First Light coming over the horizon
He caught up in no time, and explained that they had camped below the bent tree (in the legal area) the night before, and thought he heard us pass him. We had talked during the week about my plans to try the traverse, but had not really firmed up plans to meet and climb, but after he and Wiz climbed Pikes on Friday morning they decided to head over and give the traverse a go as well. Wiz turned around on the slopes so Mike was alone at this point, and I was happy to have him along!
This would be a good time to talk for a moment about the route up the South Slopes. There are 2 ways you can do this, both start from the same point and split around 1000ft up. One, traverses the slope to the South and hits the ridge slightly (and I do mean slightly) lower then the second option that climbs a more direct line to the ridge. Both are cairned, and in the snow it was hard to see where the split occurred but if you can find it on the way up I would strongly recommend taking the route that goes climbers left. Both are cairned well, but the direct route ends up on disturbingly loose rock that with snow on it slowed us down enormously.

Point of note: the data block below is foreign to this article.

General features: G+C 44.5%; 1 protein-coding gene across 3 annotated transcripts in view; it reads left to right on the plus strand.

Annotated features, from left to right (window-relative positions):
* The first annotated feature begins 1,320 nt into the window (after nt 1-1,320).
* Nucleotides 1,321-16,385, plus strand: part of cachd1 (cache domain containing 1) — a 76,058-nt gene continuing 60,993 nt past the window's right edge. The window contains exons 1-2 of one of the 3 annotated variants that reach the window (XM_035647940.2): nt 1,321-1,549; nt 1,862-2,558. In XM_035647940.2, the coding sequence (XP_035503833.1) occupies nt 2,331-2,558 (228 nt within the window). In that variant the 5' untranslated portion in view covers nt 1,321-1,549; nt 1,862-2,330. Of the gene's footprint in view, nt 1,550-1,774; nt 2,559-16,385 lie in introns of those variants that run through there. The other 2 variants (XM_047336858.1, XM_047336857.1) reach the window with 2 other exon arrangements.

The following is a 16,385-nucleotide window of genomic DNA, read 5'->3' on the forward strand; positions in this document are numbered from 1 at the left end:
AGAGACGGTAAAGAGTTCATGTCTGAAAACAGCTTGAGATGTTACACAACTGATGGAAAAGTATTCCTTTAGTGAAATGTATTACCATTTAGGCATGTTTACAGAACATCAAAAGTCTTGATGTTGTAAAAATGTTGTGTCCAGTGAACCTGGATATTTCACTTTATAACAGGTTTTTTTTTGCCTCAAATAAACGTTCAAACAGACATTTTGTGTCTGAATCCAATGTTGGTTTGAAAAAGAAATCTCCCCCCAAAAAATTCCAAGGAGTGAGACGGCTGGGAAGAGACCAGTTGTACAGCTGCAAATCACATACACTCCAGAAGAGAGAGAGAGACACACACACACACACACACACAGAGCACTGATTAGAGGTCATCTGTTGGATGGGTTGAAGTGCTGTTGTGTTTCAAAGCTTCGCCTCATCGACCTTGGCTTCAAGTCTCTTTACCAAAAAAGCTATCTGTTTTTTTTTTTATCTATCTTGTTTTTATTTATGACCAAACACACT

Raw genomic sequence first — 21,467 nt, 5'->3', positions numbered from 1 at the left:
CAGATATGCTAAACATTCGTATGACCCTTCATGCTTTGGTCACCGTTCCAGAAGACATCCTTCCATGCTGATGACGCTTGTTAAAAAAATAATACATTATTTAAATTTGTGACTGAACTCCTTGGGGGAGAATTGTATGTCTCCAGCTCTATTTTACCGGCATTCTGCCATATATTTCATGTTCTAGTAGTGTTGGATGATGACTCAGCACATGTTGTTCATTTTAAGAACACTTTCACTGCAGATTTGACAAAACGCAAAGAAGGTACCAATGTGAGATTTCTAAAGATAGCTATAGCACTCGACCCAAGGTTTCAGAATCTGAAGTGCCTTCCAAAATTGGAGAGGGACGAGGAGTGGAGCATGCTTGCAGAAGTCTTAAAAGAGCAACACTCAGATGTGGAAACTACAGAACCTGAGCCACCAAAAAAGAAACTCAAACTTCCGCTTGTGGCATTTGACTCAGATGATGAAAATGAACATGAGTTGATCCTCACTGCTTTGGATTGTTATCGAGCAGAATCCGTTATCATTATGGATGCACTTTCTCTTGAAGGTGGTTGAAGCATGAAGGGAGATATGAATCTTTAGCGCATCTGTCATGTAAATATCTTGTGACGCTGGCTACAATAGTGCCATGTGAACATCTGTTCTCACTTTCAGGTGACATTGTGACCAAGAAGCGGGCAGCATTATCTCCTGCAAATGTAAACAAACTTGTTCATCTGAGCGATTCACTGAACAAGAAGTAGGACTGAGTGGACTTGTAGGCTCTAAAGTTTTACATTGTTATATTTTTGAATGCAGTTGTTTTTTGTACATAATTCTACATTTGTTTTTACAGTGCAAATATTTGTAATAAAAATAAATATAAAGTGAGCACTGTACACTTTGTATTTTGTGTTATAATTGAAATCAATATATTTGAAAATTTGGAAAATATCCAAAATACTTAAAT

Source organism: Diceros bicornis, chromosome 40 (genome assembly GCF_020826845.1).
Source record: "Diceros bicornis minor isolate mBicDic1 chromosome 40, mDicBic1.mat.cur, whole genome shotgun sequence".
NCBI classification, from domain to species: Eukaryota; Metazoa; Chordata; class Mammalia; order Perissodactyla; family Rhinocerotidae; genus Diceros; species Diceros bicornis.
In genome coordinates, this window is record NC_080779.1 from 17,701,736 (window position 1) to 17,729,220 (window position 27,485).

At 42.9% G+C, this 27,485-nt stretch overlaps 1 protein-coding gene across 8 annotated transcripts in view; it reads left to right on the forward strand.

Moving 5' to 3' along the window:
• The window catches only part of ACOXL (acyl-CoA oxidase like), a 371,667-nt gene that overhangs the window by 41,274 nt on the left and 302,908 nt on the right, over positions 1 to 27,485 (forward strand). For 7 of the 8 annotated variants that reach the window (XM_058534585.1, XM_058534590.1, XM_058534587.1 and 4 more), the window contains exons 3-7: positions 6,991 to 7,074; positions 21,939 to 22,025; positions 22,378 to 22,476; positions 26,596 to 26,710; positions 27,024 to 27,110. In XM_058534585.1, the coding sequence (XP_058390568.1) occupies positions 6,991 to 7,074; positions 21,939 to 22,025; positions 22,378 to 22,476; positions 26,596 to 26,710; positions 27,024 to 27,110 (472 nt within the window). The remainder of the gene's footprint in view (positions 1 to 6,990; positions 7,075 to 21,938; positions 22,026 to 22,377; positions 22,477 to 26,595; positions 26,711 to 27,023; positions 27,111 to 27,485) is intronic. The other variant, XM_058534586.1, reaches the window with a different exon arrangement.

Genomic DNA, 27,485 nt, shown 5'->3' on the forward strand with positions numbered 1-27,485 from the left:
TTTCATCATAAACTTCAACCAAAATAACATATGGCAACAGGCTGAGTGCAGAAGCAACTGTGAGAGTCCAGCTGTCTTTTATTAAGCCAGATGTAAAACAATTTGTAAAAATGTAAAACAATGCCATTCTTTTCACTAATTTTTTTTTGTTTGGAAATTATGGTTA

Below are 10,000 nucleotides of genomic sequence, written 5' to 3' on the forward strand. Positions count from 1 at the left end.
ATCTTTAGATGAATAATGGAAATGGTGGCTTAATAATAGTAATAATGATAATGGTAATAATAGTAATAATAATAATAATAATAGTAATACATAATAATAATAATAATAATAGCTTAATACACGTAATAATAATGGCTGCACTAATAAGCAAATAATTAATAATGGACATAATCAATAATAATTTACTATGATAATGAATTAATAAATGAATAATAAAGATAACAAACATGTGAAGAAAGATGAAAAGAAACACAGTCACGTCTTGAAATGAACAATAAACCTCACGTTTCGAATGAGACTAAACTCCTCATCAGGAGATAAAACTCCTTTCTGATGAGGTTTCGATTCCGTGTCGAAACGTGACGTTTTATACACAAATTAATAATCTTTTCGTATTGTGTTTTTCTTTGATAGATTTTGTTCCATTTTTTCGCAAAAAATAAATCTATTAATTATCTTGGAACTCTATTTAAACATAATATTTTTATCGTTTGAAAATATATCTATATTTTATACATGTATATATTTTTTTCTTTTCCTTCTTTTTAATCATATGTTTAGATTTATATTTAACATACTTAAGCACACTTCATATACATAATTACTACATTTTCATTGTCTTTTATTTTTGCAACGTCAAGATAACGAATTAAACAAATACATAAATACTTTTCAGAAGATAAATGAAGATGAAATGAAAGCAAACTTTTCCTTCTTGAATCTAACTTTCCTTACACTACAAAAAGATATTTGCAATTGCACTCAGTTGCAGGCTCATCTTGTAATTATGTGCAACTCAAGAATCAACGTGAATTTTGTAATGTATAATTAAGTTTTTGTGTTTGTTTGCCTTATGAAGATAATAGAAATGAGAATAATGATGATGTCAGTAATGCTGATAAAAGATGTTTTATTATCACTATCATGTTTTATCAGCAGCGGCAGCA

It took us a almost 2.5 hours to reach the ridge, where we examined the route ahead. Protection from the sun meant that the snow we now observed would be with us on the entire ascent of the route, as well as a descent if we were not able to complete the traverse. I downed some trail mix before beginning the best part of the route. Even with snow, this was a blast. The chimney was in our face before we knew it, and the solid rock instilled confidence in my heart!
Kelly near the top of the short Chimney
a photo of me coming up the Chimney, taken by Kelly
Ryan and Liz (the other climbers we ended up climbing near for the rest of the way heading up the same chimney
We had to slow down our movement frequently to adjust for the heavy wet snow that covered the rocks, which also obscured the cairned that marked the entrance to the first gully.